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Trump names Pence to lead coronavirus response

President TrumpDonald John TrumpJudge rules to not release Russia probe documents over Trump tweets Trump and advisers considering firing FBI director after election: WaPo Obama to campaign for Biden in Florida MORE on Wednesday announced that Vice President Pence would lead the administration’s coronavirus response, seeking to bolster public confidence after days of mixed messages from top officials.

Trump’s comments in the White House briefing room Wednesday sought to change the course on what Democrats said was an inadequate response to the coronavirus, which has spread quickly across the globe.

“The number one priority from our standpoint is the health and safety of the American people,” said Trump, who was flanked by Pence and members of the White House’s coronavirus task force.

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“We are ready to adapt if we have to, as the disease spreads, if it spreads,” Trump said. “We’re very, very ready for this.”

Yet even as he sought to bolster confidence in his administration’s response, the president contradicted officials from the Centers for Disease Control and Prevention (CDC) who told lawmakers and reporters on Tuesday that the spread of the disease in the U.S. is inevitable.

“I don’t think it’s inevitable,” Trump said. “It could be at a very small level.”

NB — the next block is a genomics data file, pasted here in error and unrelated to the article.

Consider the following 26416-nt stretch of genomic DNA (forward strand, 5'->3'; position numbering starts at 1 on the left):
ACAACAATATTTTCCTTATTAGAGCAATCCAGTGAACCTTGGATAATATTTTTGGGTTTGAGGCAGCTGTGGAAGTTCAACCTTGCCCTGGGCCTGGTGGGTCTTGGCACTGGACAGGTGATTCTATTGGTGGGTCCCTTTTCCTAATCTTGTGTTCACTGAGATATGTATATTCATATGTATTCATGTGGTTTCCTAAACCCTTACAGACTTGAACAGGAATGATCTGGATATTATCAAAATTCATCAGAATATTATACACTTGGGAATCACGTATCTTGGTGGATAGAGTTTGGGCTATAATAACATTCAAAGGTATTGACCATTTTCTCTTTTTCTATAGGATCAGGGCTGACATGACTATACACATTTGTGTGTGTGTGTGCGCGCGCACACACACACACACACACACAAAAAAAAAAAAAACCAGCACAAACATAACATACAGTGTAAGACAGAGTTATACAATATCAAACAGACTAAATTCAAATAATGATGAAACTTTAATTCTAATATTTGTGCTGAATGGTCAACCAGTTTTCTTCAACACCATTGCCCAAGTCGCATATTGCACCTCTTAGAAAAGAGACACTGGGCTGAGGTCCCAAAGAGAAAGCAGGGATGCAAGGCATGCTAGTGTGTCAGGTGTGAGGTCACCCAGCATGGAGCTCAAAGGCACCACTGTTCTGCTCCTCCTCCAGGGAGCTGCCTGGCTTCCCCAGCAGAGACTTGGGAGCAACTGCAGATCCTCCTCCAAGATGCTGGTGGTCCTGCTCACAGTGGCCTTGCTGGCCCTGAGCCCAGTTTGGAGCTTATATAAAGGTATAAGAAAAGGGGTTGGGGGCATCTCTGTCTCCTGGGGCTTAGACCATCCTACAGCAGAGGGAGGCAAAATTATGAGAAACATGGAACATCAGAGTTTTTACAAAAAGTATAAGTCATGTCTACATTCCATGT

Trump did repeatedly praise his team, including those at the CDC, saying they all wanted to protect the country.

“Whatever happens, we’re totally prepared, we have the best people in the world. … It’s going to be very well under control,” Trump said.

The CDC’s Anne Schuchat said there will be more cases, and urged the public to be prepared.

“The trajectory of what we’re looking at over the weeks and months ahead is very uncertain,” she said.

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She said now was the perfect time for businesses, universities and schools to “look at their pandemic preparedness plans, dust them off and make sure that they’re ready.”

Pence said his role would be to work with the task force to bring the “best options for action” to the president and to “see to the safety and well-being and health of the American people.”

Trump is trying to balance a legitimate public health emergency while projecting confidence that his administration has things under control, in part to calm the stock markets.

The Dow Jones Industrial Average has fallen more than 2,000 points this week over fears related to the virus.